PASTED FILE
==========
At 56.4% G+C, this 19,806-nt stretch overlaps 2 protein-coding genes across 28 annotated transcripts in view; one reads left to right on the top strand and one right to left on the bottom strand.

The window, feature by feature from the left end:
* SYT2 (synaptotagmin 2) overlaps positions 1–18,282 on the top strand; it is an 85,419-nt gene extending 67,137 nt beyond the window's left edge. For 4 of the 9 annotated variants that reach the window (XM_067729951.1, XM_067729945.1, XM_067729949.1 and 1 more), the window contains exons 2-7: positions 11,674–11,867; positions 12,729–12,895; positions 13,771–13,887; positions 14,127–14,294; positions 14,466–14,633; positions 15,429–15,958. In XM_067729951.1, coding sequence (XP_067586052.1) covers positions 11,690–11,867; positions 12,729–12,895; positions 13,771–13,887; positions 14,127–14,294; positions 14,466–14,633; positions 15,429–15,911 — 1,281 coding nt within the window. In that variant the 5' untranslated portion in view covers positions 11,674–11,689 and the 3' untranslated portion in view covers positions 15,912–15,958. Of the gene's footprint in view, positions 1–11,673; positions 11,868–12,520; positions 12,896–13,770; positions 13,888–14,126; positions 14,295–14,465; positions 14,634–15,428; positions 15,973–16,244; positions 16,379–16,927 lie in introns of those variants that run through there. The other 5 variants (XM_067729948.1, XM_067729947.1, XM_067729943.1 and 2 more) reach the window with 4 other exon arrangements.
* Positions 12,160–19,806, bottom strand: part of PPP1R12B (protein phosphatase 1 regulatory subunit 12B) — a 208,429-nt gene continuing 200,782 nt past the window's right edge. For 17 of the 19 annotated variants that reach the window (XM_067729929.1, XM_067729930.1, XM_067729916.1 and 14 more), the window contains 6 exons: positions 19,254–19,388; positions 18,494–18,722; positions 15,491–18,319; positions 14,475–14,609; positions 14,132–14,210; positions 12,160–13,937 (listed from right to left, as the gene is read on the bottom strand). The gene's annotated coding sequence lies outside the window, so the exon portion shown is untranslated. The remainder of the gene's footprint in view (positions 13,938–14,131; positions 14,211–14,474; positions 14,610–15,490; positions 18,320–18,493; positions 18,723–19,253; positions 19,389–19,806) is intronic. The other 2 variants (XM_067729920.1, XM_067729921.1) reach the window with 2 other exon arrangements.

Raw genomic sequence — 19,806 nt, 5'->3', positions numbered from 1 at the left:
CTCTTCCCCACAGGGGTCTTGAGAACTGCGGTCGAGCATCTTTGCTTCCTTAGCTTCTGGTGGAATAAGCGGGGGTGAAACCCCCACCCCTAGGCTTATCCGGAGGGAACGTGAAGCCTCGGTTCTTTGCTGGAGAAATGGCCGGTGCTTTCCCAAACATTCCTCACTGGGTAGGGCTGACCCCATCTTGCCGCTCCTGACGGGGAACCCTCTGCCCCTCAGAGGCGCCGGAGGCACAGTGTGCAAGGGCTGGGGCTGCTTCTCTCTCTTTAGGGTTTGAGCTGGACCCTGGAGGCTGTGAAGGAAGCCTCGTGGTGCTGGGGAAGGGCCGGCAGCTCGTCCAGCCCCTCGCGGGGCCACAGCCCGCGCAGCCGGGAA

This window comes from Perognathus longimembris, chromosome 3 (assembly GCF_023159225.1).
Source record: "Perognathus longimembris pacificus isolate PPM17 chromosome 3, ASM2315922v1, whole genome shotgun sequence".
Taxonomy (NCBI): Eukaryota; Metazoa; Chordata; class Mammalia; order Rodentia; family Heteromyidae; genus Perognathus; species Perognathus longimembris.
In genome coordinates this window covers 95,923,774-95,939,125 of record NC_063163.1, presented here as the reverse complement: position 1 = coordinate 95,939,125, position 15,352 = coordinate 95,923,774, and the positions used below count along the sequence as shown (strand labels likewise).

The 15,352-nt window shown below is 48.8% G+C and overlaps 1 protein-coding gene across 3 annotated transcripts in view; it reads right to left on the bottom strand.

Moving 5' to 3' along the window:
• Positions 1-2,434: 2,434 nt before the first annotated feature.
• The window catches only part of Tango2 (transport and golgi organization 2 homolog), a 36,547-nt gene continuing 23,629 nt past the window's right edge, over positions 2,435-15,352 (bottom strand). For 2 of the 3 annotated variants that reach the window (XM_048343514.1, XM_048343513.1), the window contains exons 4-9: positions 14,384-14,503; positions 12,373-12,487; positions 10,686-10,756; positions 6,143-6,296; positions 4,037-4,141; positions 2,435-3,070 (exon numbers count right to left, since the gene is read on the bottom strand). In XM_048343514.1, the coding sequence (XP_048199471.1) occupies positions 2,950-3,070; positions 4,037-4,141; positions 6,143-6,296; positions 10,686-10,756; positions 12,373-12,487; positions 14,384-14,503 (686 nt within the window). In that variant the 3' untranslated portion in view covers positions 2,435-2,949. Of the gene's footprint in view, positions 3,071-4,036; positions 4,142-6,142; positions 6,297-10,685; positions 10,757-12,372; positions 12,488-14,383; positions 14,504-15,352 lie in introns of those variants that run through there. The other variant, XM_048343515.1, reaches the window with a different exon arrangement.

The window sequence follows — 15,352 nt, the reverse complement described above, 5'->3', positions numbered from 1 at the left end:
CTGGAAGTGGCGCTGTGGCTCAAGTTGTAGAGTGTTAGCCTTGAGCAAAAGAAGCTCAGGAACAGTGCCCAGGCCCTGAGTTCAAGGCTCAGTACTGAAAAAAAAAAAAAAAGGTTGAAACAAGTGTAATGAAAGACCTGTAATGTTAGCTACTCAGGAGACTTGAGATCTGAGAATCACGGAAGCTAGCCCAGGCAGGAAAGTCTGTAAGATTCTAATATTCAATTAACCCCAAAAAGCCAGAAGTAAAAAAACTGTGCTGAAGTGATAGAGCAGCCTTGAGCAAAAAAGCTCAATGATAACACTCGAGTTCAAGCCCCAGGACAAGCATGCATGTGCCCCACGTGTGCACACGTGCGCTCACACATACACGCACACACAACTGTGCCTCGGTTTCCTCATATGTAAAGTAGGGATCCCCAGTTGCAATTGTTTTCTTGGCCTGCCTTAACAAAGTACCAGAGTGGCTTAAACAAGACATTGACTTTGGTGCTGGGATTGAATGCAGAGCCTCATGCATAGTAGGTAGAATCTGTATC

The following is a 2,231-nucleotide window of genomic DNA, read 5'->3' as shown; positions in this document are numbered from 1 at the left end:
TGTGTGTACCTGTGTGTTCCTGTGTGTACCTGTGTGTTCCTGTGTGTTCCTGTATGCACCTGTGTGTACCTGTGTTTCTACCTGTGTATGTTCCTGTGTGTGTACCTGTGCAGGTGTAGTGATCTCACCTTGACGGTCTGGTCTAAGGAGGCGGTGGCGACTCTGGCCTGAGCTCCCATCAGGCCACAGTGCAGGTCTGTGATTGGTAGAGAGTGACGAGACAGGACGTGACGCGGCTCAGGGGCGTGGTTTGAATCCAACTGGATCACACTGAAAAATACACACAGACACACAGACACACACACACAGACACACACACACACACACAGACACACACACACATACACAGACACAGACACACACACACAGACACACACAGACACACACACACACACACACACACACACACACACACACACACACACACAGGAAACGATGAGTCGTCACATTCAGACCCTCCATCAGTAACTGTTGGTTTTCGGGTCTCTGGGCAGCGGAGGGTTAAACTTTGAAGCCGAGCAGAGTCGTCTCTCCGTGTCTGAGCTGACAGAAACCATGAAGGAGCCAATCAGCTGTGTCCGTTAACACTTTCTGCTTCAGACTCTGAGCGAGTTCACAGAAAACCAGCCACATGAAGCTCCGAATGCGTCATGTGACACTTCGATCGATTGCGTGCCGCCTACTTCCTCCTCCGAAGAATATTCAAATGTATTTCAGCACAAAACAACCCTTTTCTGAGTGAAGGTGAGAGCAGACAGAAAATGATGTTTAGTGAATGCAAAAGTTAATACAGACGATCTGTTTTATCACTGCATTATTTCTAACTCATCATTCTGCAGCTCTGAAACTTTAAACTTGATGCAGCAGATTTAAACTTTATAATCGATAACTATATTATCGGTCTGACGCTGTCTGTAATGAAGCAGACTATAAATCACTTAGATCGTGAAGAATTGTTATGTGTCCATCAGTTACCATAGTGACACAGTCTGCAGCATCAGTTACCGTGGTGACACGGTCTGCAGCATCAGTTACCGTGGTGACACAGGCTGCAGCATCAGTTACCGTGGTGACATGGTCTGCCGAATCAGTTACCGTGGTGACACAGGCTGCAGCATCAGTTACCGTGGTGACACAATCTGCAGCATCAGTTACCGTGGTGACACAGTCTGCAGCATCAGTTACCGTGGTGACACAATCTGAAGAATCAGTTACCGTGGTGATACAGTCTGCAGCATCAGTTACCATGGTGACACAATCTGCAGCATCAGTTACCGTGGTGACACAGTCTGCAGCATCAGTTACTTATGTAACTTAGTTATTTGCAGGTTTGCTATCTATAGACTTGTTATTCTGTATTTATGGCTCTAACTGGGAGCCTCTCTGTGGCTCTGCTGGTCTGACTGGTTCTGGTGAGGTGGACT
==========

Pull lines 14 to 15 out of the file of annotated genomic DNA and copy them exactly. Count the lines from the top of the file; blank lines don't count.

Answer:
• The window catches only part of Tango2 (transport and golgi organization 2 homolog), a 36,547-nt gene continuing 23,629 nt past the window's right edge, over positions 2,435-15,352 (bottom strand). For 2 of the 3 annotated variants that reach the window (XM_048343514.1, XM_048343513.1), the window contains exons 4-9: positions 14,384-14,503; positions 12,373-12,487; positions 10,686-10,756; positions 6,143-6,296; positions 4,037-4,141; positions 2,435-3,070 (exon numbers count right to left, since the gene is read on the bottom strand). In XM_048343514.1, the coding sequence (XP_048199471.1) occupies positions 2,950-3,070; positions 4,037-4,141; positions 6,143-6,296; positions 10,686-10,756; positions 12,373-12,487; positions 14,384-14,503 (686 nt within the window). In that variant the 3' untranslated portion in view covers positions 2,435-2,949. Of the gene's footprint in view, positions 3,071-4,036; positions 4,142-6,142; positions 6,297-10,685; positions 10,757-12,372; positions 12,488-14,383; positions 14,504-15,352 lie in introns of those variants that run through there. The other variant, XM_048343515.1, reaches the window with a different exon arrangement.

The window sequence follows — 15,352 nt, the reverse complement described above, 5'->3', positions numbered from 1 at the left end: